The Dean’s New Year Reflection, with the Very Rev John Dobson

The view from Studley Royal, looking towards Ripon Cathedral - one of the best in Yorkshire

The view from Studley Royal, looking towards Ripon Cathedral - one of the best in Yorkshire

0
Have your say

Have you managed to deal with the gifts you received at Christmas? No doubt, some of them will be taken into 2017 as treasures to be kept, others as items to be enjoyed and then forgotten about, and some possibly to be exchanged for items much more to your liking – or size!

One present that I will certainly be keeping and using often is my Yorkshire Passport. More correctly, this is a copy of the small book God’s Own Country - Republic of Yorkshire: Passport. It is an essential refence volume that no self-respecting Yorkshire home should be without, and was given to me by a thoughtful fellow member of Ripon Rotary Club.

It is delightful, and contains nearly fifty pages of regional facts and wisdom, including a Yorkshire citizenship test. The Yorkshire-English Phrasebook section provides a number of helpful translations. For example, “This item is somewhat overpriced,” in Yorkshire is “’ow much?!”.

It has to be admitted, though, that this publication is not without its shortcomings and in need for some editing. For example, this “Passport” features the ten “best views of Yorkshire”, as voted by 1,100 Yorkshire folk through The Dalesman.

What it failed to mention, however, is that the other five million inhabitants of Yorkshire might well regard the view of Ripon Cathedral from Studley Royal as the finest prospect in ‘God’s own country’!

It was also surprising that the section entitled “Yorkshire Almanac”, giving helpful details about a wide range of distinctively Yorkshire events, did not mention the New Year ceremonies in Ripon.

Everyone is welcome to join the vast crowds that gather for a short watchnight service in Ripon Cathedral at 11.15pm on New Year’s Eve, before taking part in the candle-lit procession to the Market Place. Once there, a blessing is pronounced by the Bishop or myself from the town hall balcony just before the old year closes and the spectacular firework display celebrates the arrival of New Year.

This Ripon tradition, taking place at the heart of the Harrogate District, and supported by the Lord Lieutenant of North Yorkshire, mayors of the district and people from across the whole region, is a wonderful balance of joyful celebration and meaningful ceremony.

New Year is a time when we all naturally reflect on the twelve months that we have just lived, with all their delights and disappointments, with all their joy and sadness.

For many people in this region, the floods of last Christmas created unwelcome difficulty and disruption as 2016 began. This has been a year of almost unprecedented surprise on the political stages of this nation and the wider world. And as we reflect on the news in the closing days of December, we register that there is much that is lamentable.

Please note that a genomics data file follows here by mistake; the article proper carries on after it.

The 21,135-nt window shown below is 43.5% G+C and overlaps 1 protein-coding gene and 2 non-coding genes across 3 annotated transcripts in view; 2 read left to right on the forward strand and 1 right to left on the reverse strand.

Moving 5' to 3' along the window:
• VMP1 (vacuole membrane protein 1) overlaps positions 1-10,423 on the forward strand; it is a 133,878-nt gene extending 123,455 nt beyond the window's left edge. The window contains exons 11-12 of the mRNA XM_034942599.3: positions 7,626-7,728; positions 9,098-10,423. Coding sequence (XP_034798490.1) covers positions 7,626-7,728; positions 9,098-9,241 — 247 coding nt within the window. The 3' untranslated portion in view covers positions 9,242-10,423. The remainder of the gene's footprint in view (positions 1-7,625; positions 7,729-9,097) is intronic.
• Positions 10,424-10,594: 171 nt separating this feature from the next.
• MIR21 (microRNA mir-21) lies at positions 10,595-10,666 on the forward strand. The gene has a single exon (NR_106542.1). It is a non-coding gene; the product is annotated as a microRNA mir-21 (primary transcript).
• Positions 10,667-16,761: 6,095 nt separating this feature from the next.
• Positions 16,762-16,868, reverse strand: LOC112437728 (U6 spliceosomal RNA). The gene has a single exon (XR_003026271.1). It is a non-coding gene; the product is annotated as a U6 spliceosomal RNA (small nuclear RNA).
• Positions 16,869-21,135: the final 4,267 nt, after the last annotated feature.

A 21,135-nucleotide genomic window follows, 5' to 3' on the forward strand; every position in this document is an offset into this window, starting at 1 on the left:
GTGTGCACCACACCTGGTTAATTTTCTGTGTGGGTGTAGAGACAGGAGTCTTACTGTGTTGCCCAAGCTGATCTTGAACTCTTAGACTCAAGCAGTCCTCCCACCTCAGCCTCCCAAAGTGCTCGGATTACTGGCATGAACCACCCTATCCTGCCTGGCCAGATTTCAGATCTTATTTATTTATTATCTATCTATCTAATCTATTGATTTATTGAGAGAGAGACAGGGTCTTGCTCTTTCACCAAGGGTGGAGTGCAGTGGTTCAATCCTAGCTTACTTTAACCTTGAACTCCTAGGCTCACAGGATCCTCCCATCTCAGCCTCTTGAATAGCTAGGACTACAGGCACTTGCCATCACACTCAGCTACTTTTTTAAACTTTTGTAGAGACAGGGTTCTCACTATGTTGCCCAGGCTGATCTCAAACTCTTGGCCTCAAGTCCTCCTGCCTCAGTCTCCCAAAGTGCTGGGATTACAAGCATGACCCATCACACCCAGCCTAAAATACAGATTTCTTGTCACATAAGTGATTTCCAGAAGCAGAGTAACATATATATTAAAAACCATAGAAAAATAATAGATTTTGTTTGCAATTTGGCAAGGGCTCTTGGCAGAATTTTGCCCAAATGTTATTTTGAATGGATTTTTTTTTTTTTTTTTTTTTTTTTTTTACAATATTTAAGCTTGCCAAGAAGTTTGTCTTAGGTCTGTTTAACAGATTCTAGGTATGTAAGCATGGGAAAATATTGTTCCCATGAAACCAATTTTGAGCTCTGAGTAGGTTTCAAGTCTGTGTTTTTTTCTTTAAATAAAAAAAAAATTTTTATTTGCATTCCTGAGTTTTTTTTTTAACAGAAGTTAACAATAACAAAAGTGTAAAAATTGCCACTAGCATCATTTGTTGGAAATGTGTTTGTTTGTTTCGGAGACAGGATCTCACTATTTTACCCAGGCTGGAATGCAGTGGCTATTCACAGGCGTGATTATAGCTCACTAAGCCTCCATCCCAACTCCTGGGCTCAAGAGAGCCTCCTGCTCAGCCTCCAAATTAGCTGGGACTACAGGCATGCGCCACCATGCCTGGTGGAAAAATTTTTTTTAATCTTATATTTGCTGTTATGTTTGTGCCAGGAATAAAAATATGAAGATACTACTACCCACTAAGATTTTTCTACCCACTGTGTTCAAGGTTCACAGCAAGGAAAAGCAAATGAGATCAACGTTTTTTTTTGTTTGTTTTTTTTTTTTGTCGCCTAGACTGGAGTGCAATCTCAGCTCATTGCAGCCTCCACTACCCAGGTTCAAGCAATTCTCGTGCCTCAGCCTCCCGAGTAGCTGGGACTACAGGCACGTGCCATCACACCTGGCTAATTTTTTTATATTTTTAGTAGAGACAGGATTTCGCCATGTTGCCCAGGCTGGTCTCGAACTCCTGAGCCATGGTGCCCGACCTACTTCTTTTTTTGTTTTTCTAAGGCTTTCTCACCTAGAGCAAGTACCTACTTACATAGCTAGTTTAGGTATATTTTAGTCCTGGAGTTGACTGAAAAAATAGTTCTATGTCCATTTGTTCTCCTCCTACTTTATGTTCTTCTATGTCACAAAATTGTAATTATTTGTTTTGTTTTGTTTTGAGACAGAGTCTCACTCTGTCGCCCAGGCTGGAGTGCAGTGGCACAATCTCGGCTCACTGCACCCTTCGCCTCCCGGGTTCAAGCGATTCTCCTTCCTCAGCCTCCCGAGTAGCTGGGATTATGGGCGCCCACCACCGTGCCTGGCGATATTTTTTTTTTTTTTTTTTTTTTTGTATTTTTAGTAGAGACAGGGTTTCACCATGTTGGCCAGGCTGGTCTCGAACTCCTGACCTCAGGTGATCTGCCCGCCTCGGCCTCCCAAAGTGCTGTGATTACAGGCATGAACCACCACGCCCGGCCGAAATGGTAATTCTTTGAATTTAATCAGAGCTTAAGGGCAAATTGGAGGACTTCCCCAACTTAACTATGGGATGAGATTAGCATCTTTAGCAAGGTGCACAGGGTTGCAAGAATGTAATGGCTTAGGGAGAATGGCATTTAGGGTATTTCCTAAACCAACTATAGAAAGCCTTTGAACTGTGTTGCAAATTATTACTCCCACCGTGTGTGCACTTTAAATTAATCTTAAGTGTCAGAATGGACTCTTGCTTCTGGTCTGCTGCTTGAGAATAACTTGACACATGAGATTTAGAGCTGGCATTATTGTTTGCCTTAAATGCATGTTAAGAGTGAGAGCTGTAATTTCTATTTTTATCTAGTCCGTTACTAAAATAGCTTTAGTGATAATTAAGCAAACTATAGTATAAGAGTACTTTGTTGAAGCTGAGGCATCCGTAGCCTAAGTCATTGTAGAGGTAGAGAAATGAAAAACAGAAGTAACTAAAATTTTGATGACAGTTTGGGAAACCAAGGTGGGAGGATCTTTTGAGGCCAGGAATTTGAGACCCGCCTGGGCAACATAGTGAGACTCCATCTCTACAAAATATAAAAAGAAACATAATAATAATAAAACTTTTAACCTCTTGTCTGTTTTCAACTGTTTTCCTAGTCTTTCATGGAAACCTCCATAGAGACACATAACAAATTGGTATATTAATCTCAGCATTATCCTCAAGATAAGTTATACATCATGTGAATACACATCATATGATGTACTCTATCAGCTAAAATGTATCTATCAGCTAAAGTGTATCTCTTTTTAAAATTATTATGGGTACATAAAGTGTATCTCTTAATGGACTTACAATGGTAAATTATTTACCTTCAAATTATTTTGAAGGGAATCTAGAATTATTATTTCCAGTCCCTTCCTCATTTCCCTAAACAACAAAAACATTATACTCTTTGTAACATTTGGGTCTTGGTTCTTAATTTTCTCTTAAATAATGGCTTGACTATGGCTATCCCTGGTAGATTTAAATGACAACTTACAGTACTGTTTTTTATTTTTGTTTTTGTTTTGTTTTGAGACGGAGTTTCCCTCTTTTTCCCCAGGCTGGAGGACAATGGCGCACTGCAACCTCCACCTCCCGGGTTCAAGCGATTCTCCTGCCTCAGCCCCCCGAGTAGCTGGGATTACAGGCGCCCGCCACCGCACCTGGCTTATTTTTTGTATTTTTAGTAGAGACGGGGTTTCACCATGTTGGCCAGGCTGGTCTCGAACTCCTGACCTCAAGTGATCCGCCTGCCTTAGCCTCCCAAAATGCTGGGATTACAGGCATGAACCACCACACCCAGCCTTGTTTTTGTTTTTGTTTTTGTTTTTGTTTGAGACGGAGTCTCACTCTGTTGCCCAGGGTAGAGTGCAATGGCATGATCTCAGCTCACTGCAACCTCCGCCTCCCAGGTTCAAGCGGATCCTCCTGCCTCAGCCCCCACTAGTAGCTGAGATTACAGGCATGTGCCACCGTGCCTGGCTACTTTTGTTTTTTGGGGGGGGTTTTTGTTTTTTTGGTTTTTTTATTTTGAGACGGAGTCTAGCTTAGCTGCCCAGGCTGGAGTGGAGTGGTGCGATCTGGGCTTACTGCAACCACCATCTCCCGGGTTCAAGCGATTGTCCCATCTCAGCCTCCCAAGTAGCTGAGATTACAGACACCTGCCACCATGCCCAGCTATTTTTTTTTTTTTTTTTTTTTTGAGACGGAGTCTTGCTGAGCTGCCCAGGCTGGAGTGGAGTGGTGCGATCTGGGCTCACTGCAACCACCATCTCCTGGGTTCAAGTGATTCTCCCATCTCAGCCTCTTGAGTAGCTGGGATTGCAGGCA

Sadly, there is continued unrest and mindless killing in Syria, not least Aleppo, and relative instability in the wider Middle East. The lorry attack on the Berlin market was appalling.

Here in the UK there is nervous frustration stemming from a lack of clarity about our future relationship with the rest of Europe. There is concern about social integration that leads to calls for the swearing of oaths to keep so-called British values. And stresses within our prisons and hospitals, resulting partly from the need to watch the pennies of beleaguered public finances, are becoming far too evident.

And all of this is over and above whatever might be going on in the lives of our families and friends.

At New Year, then, we look back. And we also look forward to the future in hope, despite all its uncertainties.

It is probably the inevitability of uncertainty that results in people valuing the assurance of God’s blessing as one year gives way to another. We need the reassurance that the one whose birth at Bethlehem we have just celebrated will remain with us in the future.

We do have to be prepared to meet God half way, though. How can we expect the blessings that will support and guide us if we all-too-readily pack away the central gift of Christmas - Christ himself – with the decorations early in the New Year?

A similar challenge faces us as we attempt to integrate people into our national culture, strengthening the unity and cohesion of our society. Not every county has the advantage of the Yorkshire Passport!

And though that is a joke, there is some truth in it. We are blessed with a strong regional identity and some customs and traditions that help to unite old-timers and newcomers.

A nation that seeks the blessing of unity by demanding allegiance to certain values - such as democracy, equality, belief in freedom of speech, freedom of religious expression, freedom from abuse (all of which are desirable) - needs to acknowledge that true, lasting, world-uniting, fully-inclusive values cannot be determined by short-term expediency and democratic instinct.

The message of Christmas is a gift for all people and well worth taking into 2017. The values that have served this country well for centuries, leading to tolerance of cultural and religious differences and a willingness to work for the peace and well-being of the whole world, have in large-measure stemmed from the belief that the God of all people is always as he revealed himself to be in Jesus Christ.